MousePlanet tip: If you're booking a dining package, try for the earliest seating available to you—some people report having to skip dessert to make it to the show on time.
The appeal of the third show is the smaller crowd—even though the same number of tickets are distributed, the return rate is much lower for an 11:15 show. There are fewer children due to the late hour, which means less chance that the dad in front of you will plunk his child onto his shoulders just as the show starts, and since there are no dining packages offered for the third show, the section reserved in the first and second shows for dining package guests is turned over to Fastpass holders. This is the only show where you might—depending on crowds—be allowed to grab a spot in the viewing area without a ticket right before the show starts.
To see the third show, keep tabs on the Fastpass distribution rate—ask the cast members when they think you should return.
If you're this far into this guide, you've probably recognized that your 42-inch-tall child is going to have a very hard time seeing the show unless you get a spot along a railing or on a top step. If you arrive too late to get a good vantage point, your child is likely going to spend the entire show staring at the posterior of the person in front of you. This is not an ideal situation for you or your child, so be aware of the issue in advance so you can pick a good spot for your family.
Anyone who has seen World of Color knows that the moment the first fountains come to life, parents standing in a bad spot will raise their children onto their shoulders, effectively blocking the view of the entire show for the people behind them. Unlike a fireworks show, much of the "action" takes place at or below eye level, so children sitting on their parent's shoulders can block the view for a large section of the audience behind them.
Initially when the show first premiered, cast members were instructed to tell parents not to place their children on shoulders during the show. This was quickly abandoned as the problems with the viewing area became clear. The issue of "shoulder children" has sparked some very heated debate on these message boards.
If you are a parent or the tallest member of your party, it is imperative that you take into consideration the view from your children and the shorter members of your party and consider arriving early so that your children can see the show without sitting on your shoulders. If you arrive too late to get a spot along the railing, please show courtesy to the people behind you.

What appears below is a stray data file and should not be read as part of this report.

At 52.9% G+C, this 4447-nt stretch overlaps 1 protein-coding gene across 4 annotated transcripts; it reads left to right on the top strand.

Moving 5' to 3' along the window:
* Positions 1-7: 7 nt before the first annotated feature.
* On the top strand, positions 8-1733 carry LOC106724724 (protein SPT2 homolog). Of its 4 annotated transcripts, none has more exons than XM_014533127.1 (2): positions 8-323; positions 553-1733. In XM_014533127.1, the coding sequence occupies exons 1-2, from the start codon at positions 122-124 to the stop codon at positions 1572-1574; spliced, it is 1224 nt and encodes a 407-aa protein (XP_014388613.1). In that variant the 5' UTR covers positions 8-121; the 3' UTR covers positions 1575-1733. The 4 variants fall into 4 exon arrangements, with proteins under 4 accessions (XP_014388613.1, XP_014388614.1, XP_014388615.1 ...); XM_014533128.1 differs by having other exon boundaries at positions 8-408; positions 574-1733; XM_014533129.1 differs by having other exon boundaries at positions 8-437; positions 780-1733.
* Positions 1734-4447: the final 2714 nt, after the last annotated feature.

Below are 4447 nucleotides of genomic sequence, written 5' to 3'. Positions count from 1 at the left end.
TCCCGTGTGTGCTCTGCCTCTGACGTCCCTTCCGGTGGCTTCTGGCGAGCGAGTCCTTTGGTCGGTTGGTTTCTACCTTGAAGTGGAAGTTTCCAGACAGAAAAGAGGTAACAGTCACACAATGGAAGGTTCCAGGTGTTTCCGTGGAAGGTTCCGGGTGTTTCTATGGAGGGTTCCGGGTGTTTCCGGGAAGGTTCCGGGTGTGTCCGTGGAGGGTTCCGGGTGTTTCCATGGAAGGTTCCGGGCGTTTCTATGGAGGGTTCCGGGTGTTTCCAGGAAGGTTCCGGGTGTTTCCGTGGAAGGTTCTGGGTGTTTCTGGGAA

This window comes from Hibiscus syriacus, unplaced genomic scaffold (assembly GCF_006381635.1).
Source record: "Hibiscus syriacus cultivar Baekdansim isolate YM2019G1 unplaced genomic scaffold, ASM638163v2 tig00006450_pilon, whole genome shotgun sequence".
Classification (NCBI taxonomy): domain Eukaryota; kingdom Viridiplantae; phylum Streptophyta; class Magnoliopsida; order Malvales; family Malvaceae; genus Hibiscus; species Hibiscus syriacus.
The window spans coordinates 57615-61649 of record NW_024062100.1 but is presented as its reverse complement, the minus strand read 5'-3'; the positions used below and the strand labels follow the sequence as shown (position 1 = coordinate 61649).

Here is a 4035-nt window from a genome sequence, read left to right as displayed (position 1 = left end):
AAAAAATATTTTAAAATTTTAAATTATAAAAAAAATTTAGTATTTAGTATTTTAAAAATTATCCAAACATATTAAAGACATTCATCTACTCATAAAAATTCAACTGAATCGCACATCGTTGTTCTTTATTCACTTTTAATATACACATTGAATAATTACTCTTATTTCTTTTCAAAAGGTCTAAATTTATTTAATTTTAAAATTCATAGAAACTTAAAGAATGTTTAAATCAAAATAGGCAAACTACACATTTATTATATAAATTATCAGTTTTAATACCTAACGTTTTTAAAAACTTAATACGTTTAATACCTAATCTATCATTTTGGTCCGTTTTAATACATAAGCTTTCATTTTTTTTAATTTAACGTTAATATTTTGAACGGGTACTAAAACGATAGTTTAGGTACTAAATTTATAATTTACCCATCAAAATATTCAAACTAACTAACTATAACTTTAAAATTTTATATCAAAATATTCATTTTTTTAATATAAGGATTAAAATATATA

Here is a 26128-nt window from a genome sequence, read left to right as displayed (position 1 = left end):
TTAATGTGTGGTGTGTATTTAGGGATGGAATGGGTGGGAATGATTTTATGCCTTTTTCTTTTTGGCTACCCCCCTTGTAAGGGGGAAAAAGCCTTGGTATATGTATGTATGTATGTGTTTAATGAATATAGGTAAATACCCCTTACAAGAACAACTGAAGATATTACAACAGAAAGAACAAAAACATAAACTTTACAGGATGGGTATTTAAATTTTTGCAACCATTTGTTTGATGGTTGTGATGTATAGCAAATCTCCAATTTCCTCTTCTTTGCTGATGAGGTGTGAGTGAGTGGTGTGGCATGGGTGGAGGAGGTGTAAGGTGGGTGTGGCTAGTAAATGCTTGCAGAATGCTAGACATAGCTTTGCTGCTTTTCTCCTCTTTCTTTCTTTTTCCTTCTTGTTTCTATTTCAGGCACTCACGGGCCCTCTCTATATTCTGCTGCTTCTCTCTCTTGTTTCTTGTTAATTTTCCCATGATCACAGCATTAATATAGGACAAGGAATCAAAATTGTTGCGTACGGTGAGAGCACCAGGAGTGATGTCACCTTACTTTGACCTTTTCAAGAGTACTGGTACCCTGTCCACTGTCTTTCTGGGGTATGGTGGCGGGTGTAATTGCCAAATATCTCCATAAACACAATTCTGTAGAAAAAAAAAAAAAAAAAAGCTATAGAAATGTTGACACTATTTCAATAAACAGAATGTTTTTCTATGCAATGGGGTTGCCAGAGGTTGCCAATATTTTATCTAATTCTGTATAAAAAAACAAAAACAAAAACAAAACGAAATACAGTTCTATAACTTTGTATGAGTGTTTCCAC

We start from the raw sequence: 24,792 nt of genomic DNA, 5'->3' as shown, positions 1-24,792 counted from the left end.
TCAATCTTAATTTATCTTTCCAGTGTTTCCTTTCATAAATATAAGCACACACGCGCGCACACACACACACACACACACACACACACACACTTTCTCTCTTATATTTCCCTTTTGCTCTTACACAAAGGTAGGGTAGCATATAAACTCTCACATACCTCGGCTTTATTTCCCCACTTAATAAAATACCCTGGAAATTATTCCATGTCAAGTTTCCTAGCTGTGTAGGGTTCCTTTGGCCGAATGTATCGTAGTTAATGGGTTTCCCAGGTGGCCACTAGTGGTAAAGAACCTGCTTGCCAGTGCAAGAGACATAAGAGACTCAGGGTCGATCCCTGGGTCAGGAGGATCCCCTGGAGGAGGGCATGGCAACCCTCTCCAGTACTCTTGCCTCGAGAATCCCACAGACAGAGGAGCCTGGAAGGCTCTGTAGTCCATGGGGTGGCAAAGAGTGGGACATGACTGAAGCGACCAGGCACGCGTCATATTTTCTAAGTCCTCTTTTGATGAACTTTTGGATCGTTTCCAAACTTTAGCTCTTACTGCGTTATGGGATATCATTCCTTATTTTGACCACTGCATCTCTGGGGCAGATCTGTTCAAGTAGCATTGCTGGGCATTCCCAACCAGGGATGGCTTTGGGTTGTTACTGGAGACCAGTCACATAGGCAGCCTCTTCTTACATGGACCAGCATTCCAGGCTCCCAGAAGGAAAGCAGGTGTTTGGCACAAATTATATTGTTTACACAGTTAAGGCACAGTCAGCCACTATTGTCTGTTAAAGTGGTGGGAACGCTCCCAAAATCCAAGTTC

MousePlanet tip: If you must hold your child up to see the show, pull your child up only to where their head is level with yours. This will let you enjoy seeing your child's face as show unfolds, and will prevent everyone behind you from throwing objects at you for blocking an already bad view with a view of your child's back.
Disney states that the early entrance to DCA is available to guests staying at the three Disneyland Resort Hotels (the Disneyland, Paradise Pier and Grand Californian hotels). However, we've been told that you don't actually need to book a room at one of the hotels to use this entrance—you just need to be a "guest" at the hotel. What's the difference, you ask? Simply put, Disney considers anyone using a service of its on-property hotels to be a "guest," including shops and restaurants. Although there are numerous places to shop and dine on hotel property, in order to be a "Resort guest" on the morning you want to use the entrance, we can think of three places specifically:
Cast members should accept your same-day receipt in lieu of a hotel room key and grant you access through the Grand gate, but this is another one of those policy-versus-practice matters. Several readers have reported success gaining entry to DCA with a receipt (though one said the cast member was clearly not happy about it), and I've personally done it twice.
As of this writing, only four performances of World of Color have been canceled; one due to a water main break, and three more following an earthquake in Southern California. Following each canceled show, DCA's guest relations department had to deal with thousands of disappointed and upset customers.
If you have a Fastpass ticket to World of Color and the show is canceled, there's not a lot Disney will do for you. In Disney's view, this is akin to a Fastpass for Space Mountain, where the ride breaks down for the rest of the day, the most you'll usually be able to do is explain the situation and use that Fastpass on another ride. However, Disney's new push to sell World of Color picnics and dinners changes the equation for the thousands of people each night who shell out $15-$40 per person for what Disney advertises as a dining "package."
If the show is canceled:
If a member of your party uses a wheelchair, check with the cast members at the Fastpass machines for specific instructions. If you are purchasing a dining package or a picnic, cast members at each of the queues will direct you to a special line for each viewing area. Each section of the viewing area has a section set aside for wheelchair users, and these are positioned at a forward position, usually against a rail. There won't be anyone standing directly in front of this section, but the view may be otherwise slightly obstructed by planters, walls, light fixtures, and the heads of the people in the section below. Companions can stand behind the person using the wheelchair.
Endurance issues are a tougher problem. Again, if a member of your party cannot stand for the 25-minute performance, you can request a seat on one of the few benches placed throughout the viewing area. Check with a cast member for assistance, and plan to arrive early.
MousePlanet tip: Disney prohibits guests from bringing their own folding chairs or stools and has recently begun cracking down on the use of cane chairs, so avoid the bother of having them turned away at the security checks by leaving them behind.